Author Nikesh Shukla reveals how his writing career has shaped him as a person, and why he’s sharing his most vulnerable self through his words…
When Nikesh Shukla is asked to introduce himself on Happiful’s podcast ‘I am. I have’, he pauses for a moment. “I always feel weird answering these questions, because my natural instinct is to undercut everything and say: ‘I’m just one of those guys, you know…’”
But Nikesh is far from ‘just’ anything. He tells me that he’s a writer, a dad, and probably best known for editing The Good Immigrant – a critically acclaimed collection of essays. His latest offering is the beautiful, poignant, and deeply personal read Brown Baby: A Memoir of Race, Family and Home.
Nikesh has spent the majority of his adult life writing, continually developing new ways of reaching audiences and sharing stories. It’s clear that he’s passionate about his craft and helping emerging writers, paying forward the support he’s received, and speaking up about the mental health impact of being a writer of colour, something that’s so rarely addressed in the industry, or beyond.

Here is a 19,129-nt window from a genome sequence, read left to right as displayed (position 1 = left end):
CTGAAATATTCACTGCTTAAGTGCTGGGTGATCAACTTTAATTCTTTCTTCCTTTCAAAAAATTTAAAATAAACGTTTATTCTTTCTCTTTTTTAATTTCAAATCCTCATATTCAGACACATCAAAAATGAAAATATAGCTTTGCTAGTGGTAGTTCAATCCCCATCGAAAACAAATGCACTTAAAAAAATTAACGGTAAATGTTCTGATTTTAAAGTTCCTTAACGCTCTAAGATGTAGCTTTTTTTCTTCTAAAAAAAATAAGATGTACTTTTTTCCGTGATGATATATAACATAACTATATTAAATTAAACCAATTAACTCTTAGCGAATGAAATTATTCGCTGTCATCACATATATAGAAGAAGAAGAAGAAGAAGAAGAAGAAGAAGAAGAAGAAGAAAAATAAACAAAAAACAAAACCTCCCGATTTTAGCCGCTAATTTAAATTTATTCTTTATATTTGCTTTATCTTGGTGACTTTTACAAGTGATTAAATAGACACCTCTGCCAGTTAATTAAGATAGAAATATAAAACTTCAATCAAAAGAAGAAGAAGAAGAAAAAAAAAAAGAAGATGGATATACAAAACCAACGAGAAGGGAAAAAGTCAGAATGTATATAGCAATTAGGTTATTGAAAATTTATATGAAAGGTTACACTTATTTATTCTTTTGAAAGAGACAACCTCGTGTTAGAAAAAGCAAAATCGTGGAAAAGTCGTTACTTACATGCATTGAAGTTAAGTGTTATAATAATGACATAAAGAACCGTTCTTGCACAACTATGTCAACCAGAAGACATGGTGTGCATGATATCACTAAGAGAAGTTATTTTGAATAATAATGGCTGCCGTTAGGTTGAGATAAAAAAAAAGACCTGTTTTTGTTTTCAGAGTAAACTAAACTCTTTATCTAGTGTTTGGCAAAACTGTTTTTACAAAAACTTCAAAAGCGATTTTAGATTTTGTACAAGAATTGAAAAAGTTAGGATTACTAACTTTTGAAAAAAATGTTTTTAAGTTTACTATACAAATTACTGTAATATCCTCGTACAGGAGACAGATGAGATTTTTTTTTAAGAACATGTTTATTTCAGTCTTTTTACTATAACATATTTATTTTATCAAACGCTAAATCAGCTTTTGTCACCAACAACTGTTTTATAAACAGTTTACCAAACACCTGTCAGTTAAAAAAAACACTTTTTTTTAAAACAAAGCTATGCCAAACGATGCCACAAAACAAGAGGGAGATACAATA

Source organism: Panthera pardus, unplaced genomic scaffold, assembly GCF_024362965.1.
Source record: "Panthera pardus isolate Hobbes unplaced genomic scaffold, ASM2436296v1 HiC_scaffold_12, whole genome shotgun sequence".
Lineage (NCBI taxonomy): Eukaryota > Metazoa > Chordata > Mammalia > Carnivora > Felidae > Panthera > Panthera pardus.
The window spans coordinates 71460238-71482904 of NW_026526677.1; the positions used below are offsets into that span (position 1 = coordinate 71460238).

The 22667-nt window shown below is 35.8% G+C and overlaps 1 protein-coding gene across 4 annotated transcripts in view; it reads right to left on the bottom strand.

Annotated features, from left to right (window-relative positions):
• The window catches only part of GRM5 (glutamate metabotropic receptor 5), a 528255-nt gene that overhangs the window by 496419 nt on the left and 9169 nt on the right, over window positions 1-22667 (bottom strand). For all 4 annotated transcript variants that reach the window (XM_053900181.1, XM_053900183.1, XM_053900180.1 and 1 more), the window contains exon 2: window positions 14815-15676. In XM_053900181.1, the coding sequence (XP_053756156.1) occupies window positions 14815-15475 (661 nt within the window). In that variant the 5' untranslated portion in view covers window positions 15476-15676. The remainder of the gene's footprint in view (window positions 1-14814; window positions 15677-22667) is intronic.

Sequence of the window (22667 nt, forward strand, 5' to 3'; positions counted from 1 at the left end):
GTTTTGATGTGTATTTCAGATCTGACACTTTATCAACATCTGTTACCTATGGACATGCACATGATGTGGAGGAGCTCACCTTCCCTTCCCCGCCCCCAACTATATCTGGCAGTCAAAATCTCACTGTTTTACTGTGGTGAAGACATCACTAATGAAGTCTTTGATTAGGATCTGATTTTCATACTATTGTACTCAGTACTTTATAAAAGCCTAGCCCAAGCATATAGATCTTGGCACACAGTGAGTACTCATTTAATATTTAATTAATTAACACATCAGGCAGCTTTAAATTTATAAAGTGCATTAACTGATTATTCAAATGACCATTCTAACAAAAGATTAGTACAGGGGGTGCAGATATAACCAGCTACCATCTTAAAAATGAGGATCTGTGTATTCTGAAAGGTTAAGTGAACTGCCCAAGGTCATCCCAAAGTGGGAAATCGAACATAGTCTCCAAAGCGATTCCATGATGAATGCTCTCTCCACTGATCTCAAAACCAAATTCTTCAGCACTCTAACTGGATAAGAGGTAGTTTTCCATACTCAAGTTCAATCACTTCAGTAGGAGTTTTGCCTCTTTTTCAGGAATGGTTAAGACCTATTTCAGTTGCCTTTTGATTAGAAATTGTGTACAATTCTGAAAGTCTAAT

From mentoring to mental health, and what makes for the best writing, here Nikesh shares the insight he’s gained, the choices he’s made, and the challenges he’s encountered in his career and life to date…
The importance of paying it forward
Part of the reason I am where I am, is because at the moments in my early career when I was ready to give up, and I’d lost all capacity for persistence, I had the right people intervene. I’m really lucky to have had amazing mentors at those points in my life. I had so many people get me to where I needed to be mentally and spiritually. My mentors gave me so much time and space, and I would be nowhere without them.
I can’t ever pay them back, I can only ever pay it forward, because that’s just what you do. When you’re from a marginalised community, your elders pass on skills and support to you, and then you pass them on to the next generation.